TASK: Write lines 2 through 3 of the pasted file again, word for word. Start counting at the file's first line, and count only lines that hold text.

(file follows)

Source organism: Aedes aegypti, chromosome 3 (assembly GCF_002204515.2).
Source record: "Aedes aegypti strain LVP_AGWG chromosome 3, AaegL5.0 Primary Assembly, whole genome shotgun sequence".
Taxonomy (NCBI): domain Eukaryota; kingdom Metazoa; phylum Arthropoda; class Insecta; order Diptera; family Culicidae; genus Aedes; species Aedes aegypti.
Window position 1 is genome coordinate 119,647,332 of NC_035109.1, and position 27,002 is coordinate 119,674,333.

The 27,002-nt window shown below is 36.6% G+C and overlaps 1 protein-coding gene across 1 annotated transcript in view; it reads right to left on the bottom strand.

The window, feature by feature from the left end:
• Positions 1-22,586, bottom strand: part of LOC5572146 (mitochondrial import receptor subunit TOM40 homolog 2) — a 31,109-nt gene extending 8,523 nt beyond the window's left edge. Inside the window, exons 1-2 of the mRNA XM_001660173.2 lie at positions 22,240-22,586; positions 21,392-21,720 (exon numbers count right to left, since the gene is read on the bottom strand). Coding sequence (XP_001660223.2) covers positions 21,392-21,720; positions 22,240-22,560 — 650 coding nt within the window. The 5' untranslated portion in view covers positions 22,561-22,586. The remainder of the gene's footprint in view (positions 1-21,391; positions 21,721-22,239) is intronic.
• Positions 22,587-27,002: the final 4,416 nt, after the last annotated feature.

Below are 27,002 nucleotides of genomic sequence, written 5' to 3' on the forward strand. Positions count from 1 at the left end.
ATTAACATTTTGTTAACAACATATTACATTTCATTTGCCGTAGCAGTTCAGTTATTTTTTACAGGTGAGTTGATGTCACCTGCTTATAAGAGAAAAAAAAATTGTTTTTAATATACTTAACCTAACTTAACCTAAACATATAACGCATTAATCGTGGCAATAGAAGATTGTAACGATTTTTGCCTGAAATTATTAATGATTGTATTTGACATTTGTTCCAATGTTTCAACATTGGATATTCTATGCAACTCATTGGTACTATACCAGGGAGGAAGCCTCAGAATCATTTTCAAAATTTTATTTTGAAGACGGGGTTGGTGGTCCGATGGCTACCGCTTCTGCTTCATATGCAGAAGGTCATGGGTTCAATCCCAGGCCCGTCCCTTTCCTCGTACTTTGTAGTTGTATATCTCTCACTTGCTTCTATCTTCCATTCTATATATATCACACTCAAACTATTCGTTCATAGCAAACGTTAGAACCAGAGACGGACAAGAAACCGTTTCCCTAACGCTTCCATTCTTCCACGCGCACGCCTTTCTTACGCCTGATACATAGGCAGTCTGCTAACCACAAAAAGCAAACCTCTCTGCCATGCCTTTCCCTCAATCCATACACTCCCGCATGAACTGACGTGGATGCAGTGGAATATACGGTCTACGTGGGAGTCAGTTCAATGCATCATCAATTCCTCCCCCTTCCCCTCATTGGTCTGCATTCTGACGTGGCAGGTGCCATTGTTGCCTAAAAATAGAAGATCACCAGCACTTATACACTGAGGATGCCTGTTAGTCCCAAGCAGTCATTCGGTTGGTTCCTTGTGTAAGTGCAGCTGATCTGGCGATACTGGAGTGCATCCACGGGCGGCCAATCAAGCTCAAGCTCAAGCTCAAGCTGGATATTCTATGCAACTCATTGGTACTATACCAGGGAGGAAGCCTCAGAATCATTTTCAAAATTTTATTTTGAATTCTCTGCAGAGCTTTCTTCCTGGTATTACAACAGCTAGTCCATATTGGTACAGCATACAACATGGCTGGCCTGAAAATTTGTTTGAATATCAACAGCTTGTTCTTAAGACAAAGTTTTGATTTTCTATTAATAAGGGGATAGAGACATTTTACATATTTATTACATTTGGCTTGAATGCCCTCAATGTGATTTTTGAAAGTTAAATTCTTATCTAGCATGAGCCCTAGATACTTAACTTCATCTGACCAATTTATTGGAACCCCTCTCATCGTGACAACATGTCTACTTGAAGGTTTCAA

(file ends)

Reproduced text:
Source record: "Aedes aegypti strain LVP_AGWG chromosome 3, AaegL5.0 Primary Assembly, whole genome shotgun sequence".
Taxonomy (NCBI): domain Eukaryota; kingdom Metazoa; phylum Arthropoda; class Insecta; order Diptera; family Culicidae; genus Aedes; species Aedes aegypti.